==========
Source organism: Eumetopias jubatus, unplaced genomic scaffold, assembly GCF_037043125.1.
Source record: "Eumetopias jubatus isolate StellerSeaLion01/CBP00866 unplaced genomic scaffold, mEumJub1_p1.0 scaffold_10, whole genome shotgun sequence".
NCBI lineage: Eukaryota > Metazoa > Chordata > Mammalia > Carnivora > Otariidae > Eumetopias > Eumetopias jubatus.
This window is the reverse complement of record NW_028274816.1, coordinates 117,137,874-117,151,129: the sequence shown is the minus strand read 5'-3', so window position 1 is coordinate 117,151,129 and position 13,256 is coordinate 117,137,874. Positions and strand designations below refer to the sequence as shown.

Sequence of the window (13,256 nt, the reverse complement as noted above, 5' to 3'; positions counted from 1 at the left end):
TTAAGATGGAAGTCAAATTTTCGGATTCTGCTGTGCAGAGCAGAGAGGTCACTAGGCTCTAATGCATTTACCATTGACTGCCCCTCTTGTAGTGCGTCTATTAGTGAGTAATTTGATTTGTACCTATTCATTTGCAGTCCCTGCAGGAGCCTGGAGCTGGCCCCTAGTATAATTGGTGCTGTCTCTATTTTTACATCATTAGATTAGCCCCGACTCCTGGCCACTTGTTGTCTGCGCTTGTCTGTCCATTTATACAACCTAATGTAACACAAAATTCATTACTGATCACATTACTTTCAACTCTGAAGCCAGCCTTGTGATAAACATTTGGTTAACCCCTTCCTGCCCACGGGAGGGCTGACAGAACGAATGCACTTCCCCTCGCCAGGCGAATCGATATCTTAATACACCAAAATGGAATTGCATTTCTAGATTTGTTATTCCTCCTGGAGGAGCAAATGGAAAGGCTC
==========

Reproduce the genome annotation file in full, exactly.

Source organism: Eumetopias jubatus, unplaced genomic scaffold, assembly GCF_037043125.1.
Source record: "Eumetopias jubatus isolate StellerSeaLion01/CBP00866 unplaced genomic scaffold, mEumJub1_p1.0 scaffold_10, whole genome shotgun sequence".
NCBI lineage: Eukaryota > Metazoa > Chordata > Mammalia > Carnivora > Otariidae > Eumetopias > Eumetopias jubatus.
This window is the reverse complement of record NW_028274816.1, coordinates 117,137,874-117,151,129: the sequence shown is the minus strand read 5'-3', so window position 1 is coordinate 117,151,129 and position 13,256 is coordinate 117,137,874. Positions and strand designations below refer to the sequence as shown.

Sequence of the window (13,256 nt, the reverse complement as noted above, 5' to 3'; positions counted from 1 at the left end):
TTAAGATGGAAGTCAAATTTTCGGATTCTGCTGTGCAGAGCAGAGAGGTCACTAGGCTCTAATGCATTTACCATTGACTGCCCCTCTTGTAGTGCGTCTATTAGTGAGTAATTTGATTTGTACCTATTCATTTGCAGTCCCTGCAGGAGCCTGGAGCTGGCCCCTAGTATAATTGGTGCTGTCTCTATTTTTACATCATTAGATTAGCCCCGACTCCTGGCCACTTGTTGTCTGCGCTTGTCTGTCCATTTATACAACCTAATGTAACACAAAATTCATTACTGATCACATTACTTTCAACTCTGAAGCCAGCCTTGTGATAAACATTTGGTTAACCCCTTCCTGCCCACGGGAGGGCTGACAGAACGAATGCACTTCCCCTCGCCAGGCGAATCGATATCTTAATACACCAAAATGGAATTGCATTTCTAGATTTGTTATTCCTCCTGGAGGAGCAAATGGAAAGGCTC